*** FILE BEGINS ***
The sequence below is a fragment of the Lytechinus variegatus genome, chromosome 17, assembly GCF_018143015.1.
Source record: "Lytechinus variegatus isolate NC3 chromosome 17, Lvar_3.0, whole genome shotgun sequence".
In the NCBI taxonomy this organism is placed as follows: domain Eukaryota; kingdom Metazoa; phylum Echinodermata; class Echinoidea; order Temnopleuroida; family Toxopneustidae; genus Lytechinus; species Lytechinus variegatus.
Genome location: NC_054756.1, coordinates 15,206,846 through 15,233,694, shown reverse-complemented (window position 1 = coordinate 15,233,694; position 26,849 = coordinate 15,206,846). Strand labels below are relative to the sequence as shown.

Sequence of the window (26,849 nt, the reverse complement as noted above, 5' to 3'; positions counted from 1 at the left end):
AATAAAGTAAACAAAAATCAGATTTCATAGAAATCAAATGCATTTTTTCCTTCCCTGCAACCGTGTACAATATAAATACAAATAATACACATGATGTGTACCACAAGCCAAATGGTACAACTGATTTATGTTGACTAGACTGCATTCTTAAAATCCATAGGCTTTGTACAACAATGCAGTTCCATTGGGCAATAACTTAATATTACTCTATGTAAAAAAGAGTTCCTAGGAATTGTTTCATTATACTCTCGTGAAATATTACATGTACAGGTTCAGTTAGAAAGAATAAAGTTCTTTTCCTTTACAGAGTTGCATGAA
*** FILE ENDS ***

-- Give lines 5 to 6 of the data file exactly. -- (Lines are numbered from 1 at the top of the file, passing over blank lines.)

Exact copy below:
Sequence of the window (26,849 nt, the reverse complement as noted above, 5' to 3'; positions counted from 1 at the left end):
AATAAAGTAAACAAAAATCAGATTTCATAGAAATCAAATGCATTTTTTCCTTCCCTGCAACCGTGTACAATATAAATACAAATAATACACATGATGTGTACCACAAGCCAAATGGTACAACTGATTTATGTTGACTAGACTGCATTCTTAAAATCCATAGGCTTTGTACAACAATGCAGTTCCATTGGGCAATAACTTAATATTACTCTATGTAAAAAAGAGTTCCTAGGAATTGTTTCATTATACTCTCGTGAAATATTACATGTACAGGTTCAGTTAGAAAGAATAAAGTTCTTTTCCTTTACAGAGTTGCATGAA